So why the different street widths on neighborhood streets? I will leave that for Dana Beck to determine.
S.E. Sellwood Blvd.
[EDITOR’S NOTE: Dana may well address this in a future historical article, but we suspect that the main cause is that this part of the city was assembled as a patchwork of small developments, and each developer determined the widths and placement of the streets within his or her development in those days. That’s why so many streets start and stop, and jog this way and that at intersections, as you travel through Inner Southeast. We salute Mr. Martin for being the first resident we know of to systematically measure the widths of our streets!]
Getting back into action
If you happen to be walking along Woodstock Boulevard, you may notice me and my wife standing near a colorful cart, sharing a positive message and free Bible-based literature. Thousands of carts like this are rolling down streets worldwide as Jehovah's Witnesses officially recommence our global public preaching work after putting it on pause for two years.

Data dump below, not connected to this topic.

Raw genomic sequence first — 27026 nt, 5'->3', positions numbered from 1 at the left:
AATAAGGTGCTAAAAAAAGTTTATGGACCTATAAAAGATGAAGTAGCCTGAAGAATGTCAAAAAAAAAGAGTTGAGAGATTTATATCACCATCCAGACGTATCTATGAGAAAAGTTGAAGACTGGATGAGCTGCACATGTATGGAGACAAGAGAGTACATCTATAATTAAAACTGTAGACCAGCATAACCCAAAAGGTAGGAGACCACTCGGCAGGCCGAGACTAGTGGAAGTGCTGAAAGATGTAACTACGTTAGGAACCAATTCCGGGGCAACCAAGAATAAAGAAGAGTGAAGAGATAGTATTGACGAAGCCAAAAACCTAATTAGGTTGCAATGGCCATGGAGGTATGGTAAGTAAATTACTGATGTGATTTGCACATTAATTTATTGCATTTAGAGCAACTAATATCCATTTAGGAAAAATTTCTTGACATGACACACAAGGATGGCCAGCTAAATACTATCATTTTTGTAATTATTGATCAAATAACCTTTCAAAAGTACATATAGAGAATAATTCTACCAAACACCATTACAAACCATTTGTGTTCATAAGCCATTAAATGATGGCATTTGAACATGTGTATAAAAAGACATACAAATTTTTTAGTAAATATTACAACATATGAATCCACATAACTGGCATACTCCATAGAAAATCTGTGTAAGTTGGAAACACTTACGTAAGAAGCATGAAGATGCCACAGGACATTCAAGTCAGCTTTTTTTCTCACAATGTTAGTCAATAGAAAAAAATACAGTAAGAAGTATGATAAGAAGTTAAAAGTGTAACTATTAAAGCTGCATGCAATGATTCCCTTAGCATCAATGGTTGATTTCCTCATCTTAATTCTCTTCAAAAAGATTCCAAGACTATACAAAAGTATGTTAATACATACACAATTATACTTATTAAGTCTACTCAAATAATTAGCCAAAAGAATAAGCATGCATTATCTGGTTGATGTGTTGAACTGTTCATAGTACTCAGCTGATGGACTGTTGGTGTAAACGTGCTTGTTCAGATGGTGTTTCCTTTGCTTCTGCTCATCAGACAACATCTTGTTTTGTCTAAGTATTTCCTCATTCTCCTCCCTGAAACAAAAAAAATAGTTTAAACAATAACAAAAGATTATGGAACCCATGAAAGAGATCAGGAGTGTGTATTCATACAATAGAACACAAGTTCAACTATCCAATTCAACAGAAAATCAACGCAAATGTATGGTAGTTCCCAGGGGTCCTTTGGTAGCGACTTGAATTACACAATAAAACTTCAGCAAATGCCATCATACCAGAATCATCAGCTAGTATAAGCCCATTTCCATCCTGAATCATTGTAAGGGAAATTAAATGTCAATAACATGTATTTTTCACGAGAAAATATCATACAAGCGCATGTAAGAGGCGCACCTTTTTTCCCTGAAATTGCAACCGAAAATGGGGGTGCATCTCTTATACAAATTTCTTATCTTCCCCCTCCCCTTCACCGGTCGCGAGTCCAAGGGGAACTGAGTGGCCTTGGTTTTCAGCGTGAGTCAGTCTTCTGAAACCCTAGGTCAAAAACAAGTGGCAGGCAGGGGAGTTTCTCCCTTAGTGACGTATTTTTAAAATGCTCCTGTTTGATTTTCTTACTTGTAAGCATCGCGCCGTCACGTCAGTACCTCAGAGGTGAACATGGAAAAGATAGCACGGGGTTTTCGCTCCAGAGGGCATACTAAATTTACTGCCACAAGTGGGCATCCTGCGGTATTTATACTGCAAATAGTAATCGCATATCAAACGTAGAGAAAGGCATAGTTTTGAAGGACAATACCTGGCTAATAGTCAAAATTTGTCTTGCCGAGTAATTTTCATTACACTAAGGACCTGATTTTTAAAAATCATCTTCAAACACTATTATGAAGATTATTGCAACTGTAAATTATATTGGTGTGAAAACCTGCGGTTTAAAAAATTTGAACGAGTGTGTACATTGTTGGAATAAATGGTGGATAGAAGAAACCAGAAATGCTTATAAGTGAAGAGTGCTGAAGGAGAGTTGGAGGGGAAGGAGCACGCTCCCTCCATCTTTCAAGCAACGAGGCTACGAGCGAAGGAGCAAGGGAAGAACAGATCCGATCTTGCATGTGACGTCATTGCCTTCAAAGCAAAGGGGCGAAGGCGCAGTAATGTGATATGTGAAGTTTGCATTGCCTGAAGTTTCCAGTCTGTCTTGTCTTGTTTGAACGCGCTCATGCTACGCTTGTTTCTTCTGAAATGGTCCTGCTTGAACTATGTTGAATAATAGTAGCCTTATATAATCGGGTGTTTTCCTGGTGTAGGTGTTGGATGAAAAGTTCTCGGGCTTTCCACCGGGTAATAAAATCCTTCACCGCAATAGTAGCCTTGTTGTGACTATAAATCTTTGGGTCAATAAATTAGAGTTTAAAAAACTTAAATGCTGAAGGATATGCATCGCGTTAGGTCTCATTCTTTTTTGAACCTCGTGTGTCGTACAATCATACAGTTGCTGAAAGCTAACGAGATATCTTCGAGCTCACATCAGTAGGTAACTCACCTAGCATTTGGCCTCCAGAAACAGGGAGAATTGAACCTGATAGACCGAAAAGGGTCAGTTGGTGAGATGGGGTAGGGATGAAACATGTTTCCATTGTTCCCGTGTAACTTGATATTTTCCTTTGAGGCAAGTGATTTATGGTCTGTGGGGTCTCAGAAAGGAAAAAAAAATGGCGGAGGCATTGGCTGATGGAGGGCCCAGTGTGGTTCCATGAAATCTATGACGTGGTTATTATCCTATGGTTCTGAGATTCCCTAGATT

I’ve seen that many in our community are experiencing anxiety and negativity caused by the pandemic, civil unrest and economic instability. I enjoy showing my neighbors the resources I use to navigate through these challenges. While Jehovah's Witnesses are not yet back to knocking on doors, we've had the chance to meet many at our carts who appreciate our work and have been positively affected by our message. So if you see us at a cart in your neighborhood, please don't be afraid to approach and initiate a conversation – even if it's just to say a friendly hello.
Error made in date
There was an error in the April BEE article “Homeless campfire singes powerlines at the south end of Sellwood”. The date of the incident is listed as Sunday, March 5th; March 5th was a Saturday. The fire was actually on the morning of Sunday, March 6th, 2022. I know this because multiple fiber-optic cables on the [nearby] utility poles were impacted – which had impacts beyond the power issues.
Andy Payne, Lead,
Data Center Network Architecture & Engineering
Oregon Health & Science University
EDITOR’S NOTE: We regret the error, and appreciate the correction.